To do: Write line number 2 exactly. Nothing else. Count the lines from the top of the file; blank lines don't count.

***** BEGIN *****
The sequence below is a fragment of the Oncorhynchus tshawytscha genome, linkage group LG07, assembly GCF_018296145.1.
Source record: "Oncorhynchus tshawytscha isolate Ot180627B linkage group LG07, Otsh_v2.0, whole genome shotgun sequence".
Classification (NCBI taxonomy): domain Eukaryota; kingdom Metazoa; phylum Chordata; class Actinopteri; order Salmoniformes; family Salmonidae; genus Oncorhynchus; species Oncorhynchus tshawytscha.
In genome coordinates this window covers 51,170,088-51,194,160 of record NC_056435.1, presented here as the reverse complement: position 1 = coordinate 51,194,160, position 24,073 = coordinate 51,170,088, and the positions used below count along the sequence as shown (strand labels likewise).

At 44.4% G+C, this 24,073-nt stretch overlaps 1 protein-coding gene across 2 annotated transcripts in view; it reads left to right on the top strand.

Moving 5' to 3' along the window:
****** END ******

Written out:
Source record: "Oncorhynchus tshawytscha isolate Ot180627B linkage group LG07, Otsh_v2.0, whole genome shotgun sequence".